When Shimon Peres received the Nobel Peace Prize, together with Arafat and Rabin, he was quoted as having told the King of Sweden that Israel looks to Sweden as an example of ‘what we should be.’ We, the Jewish people, 4,000 years old, offspring of Abraham, Moses, David, we look to Sweden as a model for ourselves?

Israeli lifestyle attempts to mimic European and American traditions, again, viewing their standard of living as a prototype for ourselves. Many Israeli values zero in on those of our international neighbors, resulting in an almost total disregard for our own, original principals.

All this, without realizing that the very values we are trying to copy are intrinsically contrary to the ideals upon which we, as a people, exist. Of course the nations of the world do not want us in the land of Israel – they actively participated in keeping ous out of Israel for 2,000 years! Not too long ago they did just everything possible to keep us from coming back.  Of course they refuse to recognize our religious purity – who burned us at the stake, and who baked us in the ovens of Aushweitz? And for what reasons?

In other words, the standards we are setting for ourselves today, in 2001, are diametrically opposed to the roots of our being, the foundations of our existence. It is, therefore, impossible to rationally explain ourselves to those who are still trying to bring about our disappearance as a people, i.e., there are too many Israelis who fully believe that Israel is a "racist apartheid state" guilty of "war crimes, acts of genocide and ethnic cleansing"  After all, how else can you explain our “behavior towards the poor palestinians?”

Israel’s identity crisis is in full swing. It  vacuumed us into the Oslo catastrophe and will, more than likely, envelope us in an inevitable all out war.  True, Israel was reborn 52 years ago, but measured in minutes and hours of eternity, we are still in the teenage stage, trying to figure out what we want out of life. And as any parent knows, it’s not an easy stage to go through. In our case, it is downright dangerous. The effects of a 2000 year old dispersion amongst the peoples of the world have not yet rubbed off, and we are continuing to eat the fruit of that poisonous assimilation.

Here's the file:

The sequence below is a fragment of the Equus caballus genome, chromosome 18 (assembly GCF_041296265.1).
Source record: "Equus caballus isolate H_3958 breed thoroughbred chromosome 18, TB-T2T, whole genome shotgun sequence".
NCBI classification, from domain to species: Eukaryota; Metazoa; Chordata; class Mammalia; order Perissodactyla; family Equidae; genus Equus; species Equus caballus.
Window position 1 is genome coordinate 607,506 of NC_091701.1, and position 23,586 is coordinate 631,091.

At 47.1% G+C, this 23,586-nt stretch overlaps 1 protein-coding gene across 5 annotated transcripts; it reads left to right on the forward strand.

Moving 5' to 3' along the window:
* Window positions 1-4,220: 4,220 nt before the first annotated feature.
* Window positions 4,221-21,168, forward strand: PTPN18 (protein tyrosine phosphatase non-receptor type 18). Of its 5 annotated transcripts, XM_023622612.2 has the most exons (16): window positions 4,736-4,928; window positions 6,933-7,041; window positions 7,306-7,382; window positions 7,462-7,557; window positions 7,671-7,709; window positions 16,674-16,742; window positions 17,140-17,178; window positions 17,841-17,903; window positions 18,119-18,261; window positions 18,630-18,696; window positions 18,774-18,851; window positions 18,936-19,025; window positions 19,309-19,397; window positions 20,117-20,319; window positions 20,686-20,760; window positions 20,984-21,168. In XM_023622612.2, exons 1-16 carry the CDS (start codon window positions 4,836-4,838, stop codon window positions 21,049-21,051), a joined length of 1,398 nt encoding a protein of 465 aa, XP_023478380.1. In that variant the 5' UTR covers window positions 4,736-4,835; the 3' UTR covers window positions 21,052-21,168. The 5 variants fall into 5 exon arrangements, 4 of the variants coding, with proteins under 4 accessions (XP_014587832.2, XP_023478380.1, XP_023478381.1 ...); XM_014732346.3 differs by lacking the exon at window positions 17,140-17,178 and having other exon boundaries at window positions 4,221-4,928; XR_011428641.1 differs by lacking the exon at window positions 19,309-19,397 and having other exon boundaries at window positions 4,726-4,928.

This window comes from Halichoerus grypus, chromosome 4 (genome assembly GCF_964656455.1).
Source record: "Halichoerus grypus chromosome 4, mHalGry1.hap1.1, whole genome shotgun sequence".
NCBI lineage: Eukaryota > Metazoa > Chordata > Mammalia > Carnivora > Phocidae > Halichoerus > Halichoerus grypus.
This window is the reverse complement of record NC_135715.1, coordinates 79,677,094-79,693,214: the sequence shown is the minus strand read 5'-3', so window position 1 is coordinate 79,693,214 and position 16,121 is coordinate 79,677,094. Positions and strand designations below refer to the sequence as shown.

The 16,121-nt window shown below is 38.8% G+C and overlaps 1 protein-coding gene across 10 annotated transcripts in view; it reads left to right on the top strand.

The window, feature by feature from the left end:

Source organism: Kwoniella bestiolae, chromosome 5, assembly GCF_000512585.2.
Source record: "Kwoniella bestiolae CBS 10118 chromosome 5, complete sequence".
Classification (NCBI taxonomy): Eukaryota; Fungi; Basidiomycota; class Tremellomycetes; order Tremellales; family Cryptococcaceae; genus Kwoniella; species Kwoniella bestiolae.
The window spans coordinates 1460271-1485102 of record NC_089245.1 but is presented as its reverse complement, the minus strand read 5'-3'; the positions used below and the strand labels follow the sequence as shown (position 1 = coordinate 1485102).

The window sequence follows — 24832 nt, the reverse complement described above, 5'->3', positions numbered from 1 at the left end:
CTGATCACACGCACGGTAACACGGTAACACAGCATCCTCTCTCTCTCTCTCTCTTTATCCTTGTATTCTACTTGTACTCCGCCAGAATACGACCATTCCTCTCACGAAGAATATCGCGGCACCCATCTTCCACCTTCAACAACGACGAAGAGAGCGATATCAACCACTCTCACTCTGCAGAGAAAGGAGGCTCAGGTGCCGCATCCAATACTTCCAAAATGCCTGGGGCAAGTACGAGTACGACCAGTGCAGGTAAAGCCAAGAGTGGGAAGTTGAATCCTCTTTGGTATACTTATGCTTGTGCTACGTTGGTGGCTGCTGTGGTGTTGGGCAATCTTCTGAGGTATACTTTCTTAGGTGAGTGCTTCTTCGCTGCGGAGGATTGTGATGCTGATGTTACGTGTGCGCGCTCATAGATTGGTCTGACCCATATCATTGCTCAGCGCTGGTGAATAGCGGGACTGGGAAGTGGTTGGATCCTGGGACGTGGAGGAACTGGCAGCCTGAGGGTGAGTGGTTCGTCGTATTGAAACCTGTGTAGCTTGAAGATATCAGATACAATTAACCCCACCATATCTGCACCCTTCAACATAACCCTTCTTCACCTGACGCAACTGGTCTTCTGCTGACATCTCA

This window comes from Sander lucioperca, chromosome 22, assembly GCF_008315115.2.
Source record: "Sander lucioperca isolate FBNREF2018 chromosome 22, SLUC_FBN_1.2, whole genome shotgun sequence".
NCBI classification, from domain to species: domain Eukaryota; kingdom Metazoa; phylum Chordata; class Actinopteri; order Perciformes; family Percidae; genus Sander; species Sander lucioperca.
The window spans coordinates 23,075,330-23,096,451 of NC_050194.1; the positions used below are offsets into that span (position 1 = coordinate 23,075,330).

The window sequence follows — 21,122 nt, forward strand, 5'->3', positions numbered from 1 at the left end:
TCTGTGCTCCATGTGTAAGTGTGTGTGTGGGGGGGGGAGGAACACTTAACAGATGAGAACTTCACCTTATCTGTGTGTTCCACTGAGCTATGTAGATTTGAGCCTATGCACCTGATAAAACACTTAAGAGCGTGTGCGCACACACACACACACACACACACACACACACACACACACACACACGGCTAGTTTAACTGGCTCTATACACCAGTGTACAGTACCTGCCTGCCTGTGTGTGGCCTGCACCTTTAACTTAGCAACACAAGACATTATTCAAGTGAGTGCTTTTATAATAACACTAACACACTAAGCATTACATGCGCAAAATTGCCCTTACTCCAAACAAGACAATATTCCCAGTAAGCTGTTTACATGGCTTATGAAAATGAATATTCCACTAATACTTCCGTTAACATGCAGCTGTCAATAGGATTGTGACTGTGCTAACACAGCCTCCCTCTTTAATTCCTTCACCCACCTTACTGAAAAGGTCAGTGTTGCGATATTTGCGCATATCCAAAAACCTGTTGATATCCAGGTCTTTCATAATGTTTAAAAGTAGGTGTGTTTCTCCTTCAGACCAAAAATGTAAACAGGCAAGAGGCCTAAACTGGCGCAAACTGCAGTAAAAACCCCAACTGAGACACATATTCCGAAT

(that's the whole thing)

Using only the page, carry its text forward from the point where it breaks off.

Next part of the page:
However, slowly, perhaps too slowly, yet slowly, people are starting to wake up, starting to ask themselves questions, deep down inside, even if they still don’t want to openly admit it. And eventually, those questions will lead to answers which will leave no doubt as to our legitimacy, our legitimacy in Eretz Yisrael, and our legitimacy as the Jewish people.  The solution to our problems is almost upon us. For even if we don’t wish to face the questions head on, our neighbors will not allow us evade them.

After that, we won’t have any problems with PR.  And Hebron’s residents will no longer be pawns in Shimon’s match with Yassir.

With blessings from Hebron,
This is David Wilder

No comments:

Post a Comment